Project Fatherhood (SM): News Article: Let’s Make Father’s Day Every Day

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October 3, 2017

Let’s Make Father’s Day Every Day

By Alan-Michael Graves, Director of Project Fatherhood SM

With the new school year well underway and many families recently experiencing sending their children back to school or off to school for the very first time, I think it’s extremely important that we continue to highlight the vital role that fathers and father figures play in a child’s early development.

This fall, Project Fatherhood SM spent the morning at Rosemont Elementary School in Los Angeles welcoming fathers who were celebrating the first day of school with their children. Watching the dads bring their children to school and take an active role in their child’s education was heartening. Our goal is to create more of these father-friendly spaces to help raise awareness about the importance of father engagement.

Statistics show that children who feel a closeness to their father are: twice as likely to enter college or find stable employment after high school, 75% less likely to have a teen birth, 80% less likely to spend time in jail, and half as likely to experience multiple depression symptoms.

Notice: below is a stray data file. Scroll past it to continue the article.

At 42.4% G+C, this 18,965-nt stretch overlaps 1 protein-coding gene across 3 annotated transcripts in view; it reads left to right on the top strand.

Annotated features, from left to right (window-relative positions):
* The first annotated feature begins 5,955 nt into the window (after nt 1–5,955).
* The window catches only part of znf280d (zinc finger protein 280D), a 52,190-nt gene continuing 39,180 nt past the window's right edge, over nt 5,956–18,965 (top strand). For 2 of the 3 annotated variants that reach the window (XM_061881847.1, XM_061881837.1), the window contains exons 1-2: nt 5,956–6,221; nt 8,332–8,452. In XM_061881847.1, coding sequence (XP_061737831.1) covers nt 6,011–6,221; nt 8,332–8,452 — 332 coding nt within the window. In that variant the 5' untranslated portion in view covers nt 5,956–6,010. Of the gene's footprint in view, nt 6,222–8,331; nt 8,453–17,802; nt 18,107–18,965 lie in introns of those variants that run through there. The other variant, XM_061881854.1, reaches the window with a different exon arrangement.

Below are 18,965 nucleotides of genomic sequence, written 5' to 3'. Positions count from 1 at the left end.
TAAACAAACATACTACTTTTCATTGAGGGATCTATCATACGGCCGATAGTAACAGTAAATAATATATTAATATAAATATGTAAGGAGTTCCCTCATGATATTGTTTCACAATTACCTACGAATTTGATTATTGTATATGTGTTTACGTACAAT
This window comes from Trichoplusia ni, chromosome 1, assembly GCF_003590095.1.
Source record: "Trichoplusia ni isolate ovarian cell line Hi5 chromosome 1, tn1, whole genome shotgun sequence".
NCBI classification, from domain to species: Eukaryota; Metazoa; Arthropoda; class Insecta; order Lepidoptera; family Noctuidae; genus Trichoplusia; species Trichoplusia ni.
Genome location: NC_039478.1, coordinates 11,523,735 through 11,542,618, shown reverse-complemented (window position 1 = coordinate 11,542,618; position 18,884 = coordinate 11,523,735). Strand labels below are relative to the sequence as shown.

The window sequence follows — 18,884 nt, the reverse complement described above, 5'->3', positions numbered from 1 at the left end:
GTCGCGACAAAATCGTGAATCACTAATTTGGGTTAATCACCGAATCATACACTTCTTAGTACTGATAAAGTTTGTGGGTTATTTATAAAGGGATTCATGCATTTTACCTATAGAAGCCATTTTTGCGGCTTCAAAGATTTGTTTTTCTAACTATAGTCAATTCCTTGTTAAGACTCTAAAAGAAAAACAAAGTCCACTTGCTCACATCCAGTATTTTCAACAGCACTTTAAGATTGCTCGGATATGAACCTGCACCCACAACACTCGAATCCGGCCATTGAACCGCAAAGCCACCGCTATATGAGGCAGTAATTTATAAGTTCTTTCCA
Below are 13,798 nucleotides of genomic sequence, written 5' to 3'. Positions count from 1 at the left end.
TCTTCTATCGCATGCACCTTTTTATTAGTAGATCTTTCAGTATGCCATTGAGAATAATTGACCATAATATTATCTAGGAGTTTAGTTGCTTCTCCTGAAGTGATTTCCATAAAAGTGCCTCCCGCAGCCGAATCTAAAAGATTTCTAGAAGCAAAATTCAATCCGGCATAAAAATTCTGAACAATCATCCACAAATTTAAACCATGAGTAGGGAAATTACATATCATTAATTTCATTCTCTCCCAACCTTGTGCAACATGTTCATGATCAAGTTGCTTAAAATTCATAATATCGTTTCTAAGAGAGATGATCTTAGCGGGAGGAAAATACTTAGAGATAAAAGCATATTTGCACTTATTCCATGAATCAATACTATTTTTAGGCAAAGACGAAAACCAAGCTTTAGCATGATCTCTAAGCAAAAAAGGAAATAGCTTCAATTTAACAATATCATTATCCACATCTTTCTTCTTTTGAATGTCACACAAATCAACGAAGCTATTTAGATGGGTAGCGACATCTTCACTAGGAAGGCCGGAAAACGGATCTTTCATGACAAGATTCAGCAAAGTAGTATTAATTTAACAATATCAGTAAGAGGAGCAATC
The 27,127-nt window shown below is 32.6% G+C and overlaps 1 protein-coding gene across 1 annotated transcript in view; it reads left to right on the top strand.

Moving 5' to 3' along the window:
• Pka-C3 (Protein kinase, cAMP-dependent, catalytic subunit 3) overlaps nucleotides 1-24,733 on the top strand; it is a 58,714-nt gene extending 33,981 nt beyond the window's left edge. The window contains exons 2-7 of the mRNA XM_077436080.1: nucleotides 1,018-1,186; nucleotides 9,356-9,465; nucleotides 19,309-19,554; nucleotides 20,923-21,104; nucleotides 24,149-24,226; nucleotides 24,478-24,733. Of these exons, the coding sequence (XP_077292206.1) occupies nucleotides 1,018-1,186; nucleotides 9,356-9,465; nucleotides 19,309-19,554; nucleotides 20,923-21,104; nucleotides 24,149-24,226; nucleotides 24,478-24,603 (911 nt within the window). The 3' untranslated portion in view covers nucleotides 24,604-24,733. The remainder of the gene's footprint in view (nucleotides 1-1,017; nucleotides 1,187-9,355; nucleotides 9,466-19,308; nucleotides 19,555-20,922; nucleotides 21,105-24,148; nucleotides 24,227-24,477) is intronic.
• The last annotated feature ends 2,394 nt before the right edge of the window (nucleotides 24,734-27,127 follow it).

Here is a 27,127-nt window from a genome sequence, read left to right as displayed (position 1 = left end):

While fatherhood is a near-universal experience for men, there are wide differences in culture, knowledge, and the skills fathers bring to parenting. Project Fatherhood SM is committed to creating a place and space for men to meet in groups to eliminate the psychological isolation associated with antisocial behavior. Combating shame and disgrace, men feel relief and self-respect when they realize their potential to be fathers. Also, if a man is not fulfilling his role as a father, the issues in his background that prevent him from doing so can be resolved.

As I reflect on the words of my mentor, the late Dr. Hershel K. Swinger advised that when doing this work, you must always remember (5) important things:

  1. Children are the reason for the work;
  2. Recognize the value of fathers to children;
  3. Appreciate the importance of fathers to the case planning and service provision process;
  4. Understand the issues unique to working with fathers;
  5. Effectively involve fathers in all aspects of case management, from assessment through case closure and/or reunification

This is, of course, just the start. To prevent child abuse and neglect, to curb family violence and make families whole, and to secure a decent future for every one of us, we must rally our village—our family members, social service agencies, elected officials, businesses, and anyone who comes into contact with families, fathers and children. We are all in this together and all of us qualify as partners in this community effort—for the sake of the children.

While they say it takes a village to raise a child, it will take our children and their fathers to raise our village.

Now that the work has begun, let’s pool our efforts for collective impact in the communities we serve. For more information on how you can get involved with CII’s Los Angeles Fatherhood Network and our work to change systems across the city, visit Now that the work has begun, let’s pool our efforts for collective impact in the communities we serve. For more information on how you can get involved with CII’s Los Angeles Fatherhood Network and our work to change systems across the city, visit lafatherhoodnetwork.org.

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